Oh hi there. How have you been? Good, good. Hey, let’s start this thing off with some horrendous misogynistic and homophobic harassment, shall we? Fun times, fun times. Poor Maia is listening to a barrage of hate left on her voicemail. Her face quivers with disgust, humiliation, anger, fear. See, now, this is why I never listen to my voicemails.
It’s truly awful. I won’t repeat it. But, you know, visit the mentions on any feminist and/or lesbian and/or queer and/or trans activist on Twitter and you’ll get the gist.
It’s Maia’s first day at her new law firm. I whisper my new mantra to myself: Please, please don’t let this show be the wacky adventures of two white ladies at a predominantly black law firm, please, please.
Diane is still having mucho money problems. Her old partners at Lockhart & Seventy-Thousand Other Names are refusing to give her back her capital contribution, even though Lockhart is the first of those 70,000 other names. You see, this is where it helps to have never had any money in the first place. You’ve got nothing to lose. At least that’s what I tell myself as I sprinkle a few basil leaves over my Top Ramen to make it “fancy.”
Lucca meanwhile has been unceremoniously bumped down the hall to make way for Diane. Her new office is a door’s slam away from the men’s room. How the righteous must suffer. Speaking of suffering, Diane and her liberal guilt are awkwardly meeting with Barbara, one of the other named partners at the firm. It’s like watching progressive ladies squirm when black women remind them that 53 percent of white women voted for Trump.
Diane arrives at her desk to find Marissa Gold plugging in her computer. As a non-The Good Wife watcher, I have no point of reference here other than knowing she is Alan Cumming’s TV daughter which makes me inclined to like her. I feel my instincts are probably right about this.
Diane’s old partners have sent Marissa over with her boxes. They’ve packed one full of African masks as a joke because racism is just hilarious. Oh well, at least Diane still has her photo with Hillary Clinton to cling to. (Cue jukebox to Tiffany’s “Could’ve Been” and let’s just sway together gently for the next 1,348 days.)
So Lucca and Maia get tasked with staffing the firm’s pro bono meeting with the Sales Associate, Warehouse & Shopping Mall Union. The firm represents them and offers members quick, surface legal advice once a month.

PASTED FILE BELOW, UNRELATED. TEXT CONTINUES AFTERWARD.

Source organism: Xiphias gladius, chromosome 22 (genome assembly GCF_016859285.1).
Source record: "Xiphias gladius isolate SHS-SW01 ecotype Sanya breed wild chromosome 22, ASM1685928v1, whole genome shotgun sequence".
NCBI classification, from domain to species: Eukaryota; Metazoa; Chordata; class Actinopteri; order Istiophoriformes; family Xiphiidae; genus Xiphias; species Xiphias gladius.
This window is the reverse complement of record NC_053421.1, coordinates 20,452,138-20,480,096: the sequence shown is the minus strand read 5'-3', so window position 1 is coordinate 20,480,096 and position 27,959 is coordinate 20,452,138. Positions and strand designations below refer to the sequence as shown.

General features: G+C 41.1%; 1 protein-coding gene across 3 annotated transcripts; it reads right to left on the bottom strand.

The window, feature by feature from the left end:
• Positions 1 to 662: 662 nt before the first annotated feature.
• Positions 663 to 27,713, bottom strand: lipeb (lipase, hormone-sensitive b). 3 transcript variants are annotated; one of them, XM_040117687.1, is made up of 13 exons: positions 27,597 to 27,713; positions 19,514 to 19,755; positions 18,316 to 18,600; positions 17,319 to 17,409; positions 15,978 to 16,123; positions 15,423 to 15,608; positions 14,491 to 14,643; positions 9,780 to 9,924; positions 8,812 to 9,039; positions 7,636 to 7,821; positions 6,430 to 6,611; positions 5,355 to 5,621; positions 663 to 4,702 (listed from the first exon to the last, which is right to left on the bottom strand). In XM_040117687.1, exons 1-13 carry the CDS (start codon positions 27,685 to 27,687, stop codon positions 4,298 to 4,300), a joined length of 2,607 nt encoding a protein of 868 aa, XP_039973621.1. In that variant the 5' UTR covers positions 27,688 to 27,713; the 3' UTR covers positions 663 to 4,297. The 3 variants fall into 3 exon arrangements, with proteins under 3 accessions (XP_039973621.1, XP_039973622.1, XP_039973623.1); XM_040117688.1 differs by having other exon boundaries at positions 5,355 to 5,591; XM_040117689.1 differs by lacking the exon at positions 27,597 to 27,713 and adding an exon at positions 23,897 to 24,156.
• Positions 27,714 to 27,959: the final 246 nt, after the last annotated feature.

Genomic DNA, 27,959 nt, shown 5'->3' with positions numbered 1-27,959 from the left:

The longest line forms for Maia, the only non-black lawyer at the event. Um, is that because of racism? Yeah, I’m going to go with racism. Still, because we know this show has a do-gooder heart – I mean, it’s in the damn title – Maia gets sucked into a case about a shoe store worker who says he is unfairly having his wages garnished for stealing. He swears he was pressured into confessing to a crime he did not commit.
Before signing off for Maia to handle his arbitration, Lucca checks in with her to see how she is doing because not all heroes wear capes – just cute pixie haircuts. Maia says she finally is, because nothing takes the edges off of rape threats like hard work – right, ladies?
Back in the office the partners are meeting with the “litigation financiers.” Um, I did not know that was a thing. People really can invest in lawsuits? Hm, I dunno, maybe this is one of the reasons why our legal system is so massively fucked up? Anyway, these financiers have an entitled tech bros feel to them, complete with an algorithm for deciding which cases to back, so obviously we hates them. We hates them forever.
Diane gets called out of the tech bro summit because Linore Rindell (a.k.a. Bernadette freaking Peters) is there to see her. Diane is, naturally, conflicted. Sure, she’s married to your oldest friend, but then there’s the thing where he also stole all your money. (Again, not having money makes this kind of conflict very rare.) Linore claims her husband’s innocence and her curls are so delightful you want to believe her. You really do.
So now it is arbitration time and it’s actually kind of cute because this is Maia’s first “case” and it’s happening in a shitty, cramped office stacked to the ceiling with boxes. She is clearly nervous, but is using the sisterhood power of Pearl’s portfolio to guide her through.
TV Nerd Aside: The arbitrator is Robert Picardo, who you may remember most from Star Trek: Voyager, but I recall fondly from China Beach. So that makes this episode a mini China Beach reunion because Michael Boatman, who was also on China Beach, is a series regular. Now please just cast Dana Delany and I’ll bust out singing “Reflections” by Diana Ross & the Supremes. Yeah, if you thought mentioning Cybill was a deep cut, just you wait. I contain multitudes. (And am old, I am really old.)
OK, back to the arbitration. Lucca comes in to observe and continue to be awesome. My greatest wish is for Maia and Lucca to become BFFs. OK, my actual greatest wish is for them to become more than BFFs. But Maia has what appears to be a very nice and smart girlfriend and I’m not about breaking up happy relationships – fictional or otherwise.